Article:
Background: Patients with sepsis-associated acute kidney injury (AKI) are at risk of kidney damage, potentially necessitating acute temporary or chronic dialysis. Our study aims to estimate the odds ratio (OR) of preceding sepsis among patients requiring their first dialysis. Methods: A nationwide population-based case-only study was conducted using claims records from the National Health insurance database of Taiwan. All patients over 20 years of age who underwent their first dialysis between 2004 and 2016 were included in the study. The six months prior to their first dialysis served as a self-control period. Results: The study included 147,201 patients who required acute temporary and 75,031 patients who required chronic dialysis. The odds ratios for patients needing acute temporary dialysis after 1, 2, 3, and 4 weeks of exposure periods were 15.8, 10.7, 9.2, and 8.4, respectively. The ORs for patients requiring chronic dialysis were 7.0, 4.1, 4.2, and 3.7, respectively. Conclusions: Our findings indicate that sepsis was substantially associated with an increased risk of renal failure. The risk was highest during the first week following sepsis for both acute temporary and chronic dialysis cases.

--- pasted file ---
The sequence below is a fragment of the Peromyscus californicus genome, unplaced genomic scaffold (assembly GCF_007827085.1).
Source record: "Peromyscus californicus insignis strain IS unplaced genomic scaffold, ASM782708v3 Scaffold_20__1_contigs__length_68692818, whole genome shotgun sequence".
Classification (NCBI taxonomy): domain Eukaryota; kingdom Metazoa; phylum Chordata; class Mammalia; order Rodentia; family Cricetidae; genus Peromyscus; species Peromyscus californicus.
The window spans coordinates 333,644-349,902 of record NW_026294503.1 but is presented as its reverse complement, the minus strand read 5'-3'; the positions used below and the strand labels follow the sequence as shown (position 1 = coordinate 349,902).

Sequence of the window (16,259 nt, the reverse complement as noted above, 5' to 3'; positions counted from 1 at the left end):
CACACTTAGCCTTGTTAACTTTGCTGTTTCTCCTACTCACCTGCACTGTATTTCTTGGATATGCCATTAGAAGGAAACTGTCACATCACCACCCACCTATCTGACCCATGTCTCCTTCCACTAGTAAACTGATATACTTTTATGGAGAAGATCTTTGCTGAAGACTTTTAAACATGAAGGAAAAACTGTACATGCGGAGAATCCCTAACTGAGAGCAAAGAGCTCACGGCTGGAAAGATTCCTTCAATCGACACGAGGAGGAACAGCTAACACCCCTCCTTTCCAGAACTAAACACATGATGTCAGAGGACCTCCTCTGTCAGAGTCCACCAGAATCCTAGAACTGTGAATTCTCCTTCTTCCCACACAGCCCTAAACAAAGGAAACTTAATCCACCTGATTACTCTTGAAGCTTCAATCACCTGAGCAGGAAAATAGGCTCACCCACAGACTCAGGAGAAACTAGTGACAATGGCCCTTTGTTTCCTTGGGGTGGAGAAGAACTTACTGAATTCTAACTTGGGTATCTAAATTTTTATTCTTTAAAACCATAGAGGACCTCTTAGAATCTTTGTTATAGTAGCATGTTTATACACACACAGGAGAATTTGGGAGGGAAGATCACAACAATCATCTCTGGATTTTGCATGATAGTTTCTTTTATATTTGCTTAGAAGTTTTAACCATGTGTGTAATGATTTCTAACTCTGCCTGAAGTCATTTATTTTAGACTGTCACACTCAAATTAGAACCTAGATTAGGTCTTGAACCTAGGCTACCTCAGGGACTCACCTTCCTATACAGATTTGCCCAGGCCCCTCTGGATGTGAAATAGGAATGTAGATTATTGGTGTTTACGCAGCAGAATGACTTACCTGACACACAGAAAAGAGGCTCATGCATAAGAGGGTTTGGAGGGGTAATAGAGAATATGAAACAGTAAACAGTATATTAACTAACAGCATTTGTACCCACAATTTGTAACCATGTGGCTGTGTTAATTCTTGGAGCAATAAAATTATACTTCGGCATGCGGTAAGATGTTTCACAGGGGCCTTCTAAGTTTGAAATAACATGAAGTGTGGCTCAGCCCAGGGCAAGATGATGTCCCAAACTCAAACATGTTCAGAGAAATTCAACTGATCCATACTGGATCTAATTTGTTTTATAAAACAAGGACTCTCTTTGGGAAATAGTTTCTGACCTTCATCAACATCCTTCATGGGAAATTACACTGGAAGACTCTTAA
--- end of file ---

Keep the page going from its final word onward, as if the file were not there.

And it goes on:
Original languageEnglish
Article number4950
JournalJournal of Clinical Medicine
Issue number15
Publication statusPublished - Aug 2023


  • acute kidney injury
  • acute temporary dialysis
  • chronic dialysis
  • chronic kidney disease
  • sepsis

ASJC Scopus subject areas

  • General Medicine


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